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How to do microservices?

I have a lot of conceptual doubts about the microservices architecture and the implementation on an MVC framework, in this case Laravel.

Suppose that I have a Blog platform with the given ER Database.

database structure

And I want to change this system to become a microservices architecture. Based on what I been reading I could go with something like this:

microservices architecture

In this case each Microservice is a Laravel installation (or it can be Node.js, .net-core, etc).

Now my question comes on how to access each service, for example, suppose that Blog App is a Laravel application and a user enters into http://blog.test/1, so the user wants to see the post with the id 1.

How does the controller should behave?

For what I understand maybe the controller looks like this:

namespace App\Http\Controllers;

use Illuminate\Routing\Controller as BaseController;
use Illuminate\Http\Request;

class BlogController extends BaseController
    public function show(Request $request, $id) {
        $client = new \GuzzleHttp\Client();

        // Get the blog information
        $blogResponse = $client->request('GET', "{$id}");
        $blogString = $blogResponse->getBody();
        $blog = json_decode($blogString);

        // Get the comments information
        $commentsResponse = $client->request('GET', "{$id}");
        $commentsString = $commentsResponse->getBody();
        $comments = json_decode($commentsString);

        // Get the the author information
        $userResponse = $client->request('GET', "{$blog['users_id']}");
        $userString = $userResponse->getBody();
        $user = json_decode($userString);

        return view('', ['blog' => $blog, 
            'comments' => $comments, 
            'author' => $user]);
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My questions are:

  • Is this the correct way to implement it?
  • I know I can cache some responses in order to access the resources faster but are Http APIs one way to implement it or there's another piece of technology I'm not seeing?

I know that probably you don't need to do microservices for a blog but just this is just an example as how to implement this paradigm.


Top comments (7)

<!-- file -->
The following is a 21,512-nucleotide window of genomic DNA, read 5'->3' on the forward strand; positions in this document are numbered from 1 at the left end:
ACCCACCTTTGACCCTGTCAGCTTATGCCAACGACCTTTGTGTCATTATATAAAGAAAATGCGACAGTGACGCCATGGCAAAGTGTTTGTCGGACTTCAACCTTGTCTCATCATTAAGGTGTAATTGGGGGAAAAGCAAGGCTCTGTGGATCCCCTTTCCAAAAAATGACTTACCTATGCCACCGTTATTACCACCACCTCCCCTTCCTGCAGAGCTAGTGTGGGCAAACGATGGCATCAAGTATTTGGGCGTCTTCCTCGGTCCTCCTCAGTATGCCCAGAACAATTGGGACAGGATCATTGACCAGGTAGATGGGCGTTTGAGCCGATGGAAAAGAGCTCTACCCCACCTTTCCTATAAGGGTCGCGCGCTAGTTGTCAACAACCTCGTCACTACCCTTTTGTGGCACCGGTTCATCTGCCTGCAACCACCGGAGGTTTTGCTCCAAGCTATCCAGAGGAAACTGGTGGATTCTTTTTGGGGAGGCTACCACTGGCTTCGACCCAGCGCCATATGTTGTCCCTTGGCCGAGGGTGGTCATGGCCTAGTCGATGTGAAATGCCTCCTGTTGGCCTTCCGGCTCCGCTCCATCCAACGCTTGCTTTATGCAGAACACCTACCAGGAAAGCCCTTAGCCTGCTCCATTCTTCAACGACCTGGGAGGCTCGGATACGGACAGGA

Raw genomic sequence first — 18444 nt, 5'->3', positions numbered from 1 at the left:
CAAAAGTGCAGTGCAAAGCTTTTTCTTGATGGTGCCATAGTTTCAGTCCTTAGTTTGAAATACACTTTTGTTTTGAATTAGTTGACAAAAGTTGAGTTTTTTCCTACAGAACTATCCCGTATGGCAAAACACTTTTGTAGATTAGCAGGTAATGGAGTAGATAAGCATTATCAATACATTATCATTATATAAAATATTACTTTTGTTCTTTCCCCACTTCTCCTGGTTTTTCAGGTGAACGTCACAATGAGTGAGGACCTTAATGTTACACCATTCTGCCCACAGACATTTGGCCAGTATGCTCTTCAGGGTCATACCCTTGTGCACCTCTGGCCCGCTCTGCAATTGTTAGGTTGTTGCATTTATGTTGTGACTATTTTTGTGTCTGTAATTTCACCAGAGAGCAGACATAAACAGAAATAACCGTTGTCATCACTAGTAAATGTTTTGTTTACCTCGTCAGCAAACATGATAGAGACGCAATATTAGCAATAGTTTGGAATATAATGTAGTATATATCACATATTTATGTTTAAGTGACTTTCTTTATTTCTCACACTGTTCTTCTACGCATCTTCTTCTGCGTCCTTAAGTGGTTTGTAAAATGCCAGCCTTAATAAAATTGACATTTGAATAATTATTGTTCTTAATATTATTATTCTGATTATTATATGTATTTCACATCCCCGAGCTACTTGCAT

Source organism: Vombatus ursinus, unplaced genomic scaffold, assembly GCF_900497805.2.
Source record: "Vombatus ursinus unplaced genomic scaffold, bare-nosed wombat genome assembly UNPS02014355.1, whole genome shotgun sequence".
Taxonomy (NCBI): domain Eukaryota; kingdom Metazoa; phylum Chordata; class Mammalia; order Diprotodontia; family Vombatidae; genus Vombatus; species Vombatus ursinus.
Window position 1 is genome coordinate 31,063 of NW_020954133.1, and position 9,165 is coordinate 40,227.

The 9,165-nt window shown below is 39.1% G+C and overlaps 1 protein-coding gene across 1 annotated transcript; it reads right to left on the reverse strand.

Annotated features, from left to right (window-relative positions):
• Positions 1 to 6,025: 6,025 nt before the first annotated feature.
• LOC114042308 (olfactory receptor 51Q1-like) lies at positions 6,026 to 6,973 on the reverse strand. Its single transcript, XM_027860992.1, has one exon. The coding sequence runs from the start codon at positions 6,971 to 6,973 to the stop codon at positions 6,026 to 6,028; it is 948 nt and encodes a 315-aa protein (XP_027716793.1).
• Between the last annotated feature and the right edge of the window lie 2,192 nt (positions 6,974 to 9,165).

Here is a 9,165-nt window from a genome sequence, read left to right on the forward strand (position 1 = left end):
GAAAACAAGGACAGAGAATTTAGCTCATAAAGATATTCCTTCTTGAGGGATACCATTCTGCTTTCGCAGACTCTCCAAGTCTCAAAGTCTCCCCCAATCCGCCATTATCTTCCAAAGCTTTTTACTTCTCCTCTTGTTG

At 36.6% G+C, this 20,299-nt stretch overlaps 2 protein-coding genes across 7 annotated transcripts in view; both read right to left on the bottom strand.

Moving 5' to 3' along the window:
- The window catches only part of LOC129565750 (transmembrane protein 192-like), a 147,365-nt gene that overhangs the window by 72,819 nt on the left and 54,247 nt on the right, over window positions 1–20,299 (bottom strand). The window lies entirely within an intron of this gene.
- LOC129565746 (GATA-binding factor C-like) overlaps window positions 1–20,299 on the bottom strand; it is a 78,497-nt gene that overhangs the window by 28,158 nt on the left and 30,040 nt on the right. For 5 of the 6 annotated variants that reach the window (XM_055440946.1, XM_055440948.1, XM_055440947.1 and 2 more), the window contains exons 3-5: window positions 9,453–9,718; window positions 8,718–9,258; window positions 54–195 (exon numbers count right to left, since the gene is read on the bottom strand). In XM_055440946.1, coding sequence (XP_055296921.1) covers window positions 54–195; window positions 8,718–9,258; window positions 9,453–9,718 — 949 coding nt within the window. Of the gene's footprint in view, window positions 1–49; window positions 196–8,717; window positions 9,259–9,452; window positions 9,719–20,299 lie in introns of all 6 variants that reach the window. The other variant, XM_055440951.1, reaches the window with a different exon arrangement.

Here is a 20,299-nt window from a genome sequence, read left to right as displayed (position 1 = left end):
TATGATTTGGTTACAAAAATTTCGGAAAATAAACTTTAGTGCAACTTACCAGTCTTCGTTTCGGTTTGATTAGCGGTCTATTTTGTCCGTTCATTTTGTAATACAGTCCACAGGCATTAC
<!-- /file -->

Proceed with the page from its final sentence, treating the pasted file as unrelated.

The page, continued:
jamesmh profile image
James Hickey • Edited

For a really basic implementation that should be OK.

Usually, though, each microservice will publish some client (as a package/library) that the other services will use.

As far as caching, yes - HTTP is a good start. You could play around with Redis etc. also. But many times HTTP does the trick and is nice because it's just built-into the protocol you are using.

Also, consider that each service should define it's own view components. So just like each service exposes a client, they would expose some view library also (there are many ways to do that depending on the language, framework, etc.)

It's hard stuff!

I personally am a fan of an approach mentioned by Udi Dahan's which is to make everything run in the same run-time. But that's another topic for another day ๐Ÿ˜œ Check this out as a primer if interested done by Simon Brown

alejandro profile image

Thank you very much for your answer, I was wondering if I was missing a piece of technology on the stack but as far I can see the communication to the services can be done through http requests.

jamesmh profile image
James Hickey • Edited

Yes - just using HTTP works fine. You will find that microservices which are built with statically typed languages - like Java or C# - will typically expose client libraries as I had mentioned.

That way, any specific service doesn't need to know the url to another service and all the parameters, etc. They can just use the client which acts as a contract for accessing it.